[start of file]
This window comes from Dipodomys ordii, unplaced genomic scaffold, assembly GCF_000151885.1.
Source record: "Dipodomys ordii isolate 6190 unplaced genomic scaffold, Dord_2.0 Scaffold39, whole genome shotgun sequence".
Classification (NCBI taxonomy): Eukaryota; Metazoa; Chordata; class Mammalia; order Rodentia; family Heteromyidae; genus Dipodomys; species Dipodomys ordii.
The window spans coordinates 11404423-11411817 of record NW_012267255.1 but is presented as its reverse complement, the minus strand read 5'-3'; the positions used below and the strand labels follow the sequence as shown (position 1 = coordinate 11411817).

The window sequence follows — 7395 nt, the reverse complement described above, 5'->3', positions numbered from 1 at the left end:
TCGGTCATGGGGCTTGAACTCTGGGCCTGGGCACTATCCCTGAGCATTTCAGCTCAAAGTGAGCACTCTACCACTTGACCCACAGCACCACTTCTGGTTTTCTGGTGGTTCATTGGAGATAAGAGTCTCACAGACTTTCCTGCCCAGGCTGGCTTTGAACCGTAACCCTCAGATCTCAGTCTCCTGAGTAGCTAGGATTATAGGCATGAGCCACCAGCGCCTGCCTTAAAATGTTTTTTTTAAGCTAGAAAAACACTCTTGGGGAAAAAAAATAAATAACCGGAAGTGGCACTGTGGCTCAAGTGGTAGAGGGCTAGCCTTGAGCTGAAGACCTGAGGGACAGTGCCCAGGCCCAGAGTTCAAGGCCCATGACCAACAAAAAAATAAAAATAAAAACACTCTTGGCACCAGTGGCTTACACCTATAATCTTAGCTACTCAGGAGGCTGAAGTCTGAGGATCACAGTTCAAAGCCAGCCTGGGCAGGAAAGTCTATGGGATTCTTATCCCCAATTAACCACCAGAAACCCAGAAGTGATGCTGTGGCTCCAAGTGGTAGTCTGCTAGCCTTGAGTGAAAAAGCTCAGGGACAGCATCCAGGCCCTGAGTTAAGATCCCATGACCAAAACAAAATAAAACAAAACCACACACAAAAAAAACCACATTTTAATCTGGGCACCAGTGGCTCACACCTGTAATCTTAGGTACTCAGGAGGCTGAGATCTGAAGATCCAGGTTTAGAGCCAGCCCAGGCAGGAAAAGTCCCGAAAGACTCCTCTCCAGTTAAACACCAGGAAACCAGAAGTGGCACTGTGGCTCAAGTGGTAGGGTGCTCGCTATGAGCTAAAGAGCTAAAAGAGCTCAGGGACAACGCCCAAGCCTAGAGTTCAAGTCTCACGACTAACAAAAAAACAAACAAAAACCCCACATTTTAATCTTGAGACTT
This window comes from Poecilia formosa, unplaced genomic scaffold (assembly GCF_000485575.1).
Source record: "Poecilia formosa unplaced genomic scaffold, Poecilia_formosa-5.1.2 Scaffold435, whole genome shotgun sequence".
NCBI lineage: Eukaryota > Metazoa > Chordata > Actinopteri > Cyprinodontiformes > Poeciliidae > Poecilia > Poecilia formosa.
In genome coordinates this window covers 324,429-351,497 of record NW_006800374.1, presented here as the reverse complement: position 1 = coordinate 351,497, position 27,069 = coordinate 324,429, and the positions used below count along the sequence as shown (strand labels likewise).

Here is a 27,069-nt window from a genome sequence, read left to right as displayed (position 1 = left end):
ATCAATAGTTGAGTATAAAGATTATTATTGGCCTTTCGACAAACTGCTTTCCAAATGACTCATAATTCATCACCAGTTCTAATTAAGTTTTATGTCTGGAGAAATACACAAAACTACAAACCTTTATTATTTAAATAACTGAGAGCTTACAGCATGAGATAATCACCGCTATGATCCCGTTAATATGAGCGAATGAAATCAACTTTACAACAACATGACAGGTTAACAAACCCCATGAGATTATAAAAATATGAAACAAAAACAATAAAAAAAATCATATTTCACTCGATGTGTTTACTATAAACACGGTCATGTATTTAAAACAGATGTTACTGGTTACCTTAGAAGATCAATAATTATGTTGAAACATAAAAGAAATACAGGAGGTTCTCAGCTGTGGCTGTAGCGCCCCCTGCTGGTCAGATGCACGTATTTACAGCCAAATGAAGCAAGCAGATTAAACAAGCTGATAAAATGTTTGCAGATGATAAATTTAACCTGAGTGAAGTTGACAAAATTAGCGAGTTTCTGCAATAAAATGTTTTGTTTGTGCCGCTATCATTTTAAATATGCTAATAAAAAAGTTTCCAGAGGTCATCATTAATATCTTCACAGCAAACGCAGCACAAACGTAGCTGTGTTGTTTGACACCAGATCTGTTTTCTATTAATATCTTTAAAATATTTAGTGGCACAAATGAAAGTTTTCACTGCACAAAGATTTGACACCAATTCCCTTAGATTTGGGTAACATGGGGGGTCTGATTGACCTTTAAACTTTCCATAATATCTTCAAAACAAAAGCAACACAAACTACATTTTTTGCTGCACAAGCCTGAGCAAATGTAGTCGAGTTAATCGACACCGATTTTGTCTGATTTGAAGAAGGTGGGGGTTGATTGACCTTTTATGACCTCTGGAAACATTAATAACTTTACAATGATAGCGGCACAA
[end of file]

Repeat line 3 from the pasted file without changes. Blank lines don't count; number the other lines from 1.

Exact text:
Classification (NCBI taxonomy): Eukaryota; Metazoa; Chordata; class Mammalia; order Rodentia; family Heteromyidae; genus Dipodomys; species Dipodomys ordii.